The Value of a Police Officer


Connecticut State Police

After multiple police officers in Connecticut died in the line of duty over the past year and a half, the Chief Advocate asks: What is the value of a police officer?

Izzy DiNunzio, Community and Multimedia Editor

WOODBURY — Police officers keep us safe, but who is supposed to protect them? Day in and day out, police officers risk their lives to protect strangers. When citizens run away from danger, the police have to run towards it. Some may need a reminder: What is the value of a police officer?

“I would say the value of having cops is to be able to feel protected, knowing that an unbiased person will come to help if you need it,” says Justin Paradis, a state trooper who works at Troop C in Tolland. 

Nonnewaug principal Pam Sordi’s husband, Stephen, was a state trooper for 21 years. 

“Police are essential in enforcing safety [and] laws and investigating crimes when they occur,” says Sordi.

To others, police officers have more value than simply preventing and investigating crime.

“To me, the value of a police officer is being the bridge between the community and law enforcement,” says state trooper Domenic DiNunzio, who works at Troop L in Litchfield. “A police officer should want to help educate the community and serve rather than be the iron fist of judgment.”

Paradis made it clear that the world would not be safe without police.

“Another value is that [citizens] can, in most places, go out in public and feel somewhat safe,” Paradis said. “In theory, police can deter crime from happening, or the fear of punishment deters them. If there was no fear of punishment for one’s actions, the whole world would be like The Purge.”

Bristol Police officers Dustin DeMonte, left, and Alex Hamzy were killed in the line of duty Oct. 12. (Bristol Police Department)

After Bristol Police officers Alex Hamzy and Dustin Demonte were killed in the line of duty Oct. 12, residents and officers were distraught. According to the New York Post, the pair responded to a fake domestic disturbance call and were gunned down in an ambush.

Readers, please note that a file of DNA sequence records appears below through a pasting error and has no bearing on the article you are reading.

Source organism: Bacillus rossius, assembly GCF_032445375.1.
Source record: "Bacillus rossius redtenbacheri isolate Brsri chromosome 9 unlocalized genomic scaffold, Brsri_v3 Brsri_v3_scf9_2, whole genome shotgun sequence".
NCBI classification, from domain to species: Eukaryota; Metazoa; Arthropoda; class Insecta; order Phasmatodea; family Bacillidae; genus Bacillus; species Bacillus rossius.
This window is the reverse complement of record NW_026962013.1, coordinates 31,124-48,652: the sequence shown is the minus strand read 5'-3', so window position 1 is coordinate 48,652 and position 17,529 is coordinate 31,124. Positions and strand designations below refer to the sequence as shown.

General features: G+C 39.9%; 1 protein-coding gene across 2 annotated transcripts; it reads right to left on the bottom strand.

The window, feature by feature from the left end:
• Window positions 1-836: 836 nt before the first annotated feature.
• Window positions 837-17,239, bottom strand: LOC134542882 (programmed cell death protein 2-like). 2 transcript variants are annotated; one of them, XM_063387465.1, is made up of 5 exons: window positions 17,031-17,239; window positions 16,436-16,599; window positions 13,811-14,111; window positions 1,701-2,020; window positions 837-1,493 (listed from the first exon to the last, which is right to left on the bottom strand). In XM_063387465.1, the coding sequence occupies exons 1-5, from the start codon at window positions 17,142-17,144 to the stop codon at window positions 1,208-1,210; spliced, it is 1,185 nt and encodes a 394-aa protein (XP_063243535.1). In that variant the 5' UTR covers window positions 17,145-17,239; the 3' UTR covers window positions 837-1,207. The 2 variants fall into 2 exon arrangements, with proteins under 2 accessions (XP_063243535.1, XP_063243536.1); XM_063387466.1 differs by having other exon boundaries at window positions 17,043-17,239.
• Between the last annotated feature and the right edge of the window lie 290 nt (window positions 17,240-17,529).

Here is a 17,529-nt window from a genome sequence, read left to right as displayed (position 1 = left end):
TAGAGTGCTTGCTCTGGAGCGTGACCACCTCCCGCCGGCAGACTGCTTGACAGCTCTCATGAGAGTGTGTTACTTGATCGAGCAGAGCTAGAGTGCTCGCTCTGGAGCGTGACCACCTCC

Their killings were not the first time an officer died in the line of duty in the state — Connecticut has lost three police officers in the line of duty in the last year and a half.

Sordi acknowledged the impact of the Bristol officers’ slaying and how it relates to her experience.

“On a daily basis, I didn’t really think about the risk factors [of her husband going to work], but when something like what happened in Bristol happens, it really hits home because that can be any officer at any time,” Sordi said. “It really does impact those who have family members who are officers because there is always that ‘What if?’ when they leave for work.”

In addition to the deaths of the Bristol officers, state trooper Brian Mohl died of blunt force trauma Sept. 2, 2021, after his patrol car was swept into the Weekeepeemee River, according to the Officer Down Memorial Page. Sergeant Mohl was checking water levels in the area because of the aftermath of Hurricane Ida when his patrol car was carried off the road and into the river. 

It is not an easy task becoming a trooper or a police officer. Not only do they risk their lives every single day, but it is a process to become one. To become a state trooper, recruits must endure six months of police academy training, which not all can or will complete. Why do officers become officers?

“The reason I wanted to become a police officer is because I have always wanted to be more than just myself. I want to help those who cannot help themselves,” says DiNunzio.

“A core value a police officer should have is to be willing to sacrifice themselves in order to protect a complete stranger,” Paradis concluded. 

Sordi leaves the community with an important message.

“When most people in society call the police for help, they are running from the danger,” Sordi said, “but police have to run toward the danger.”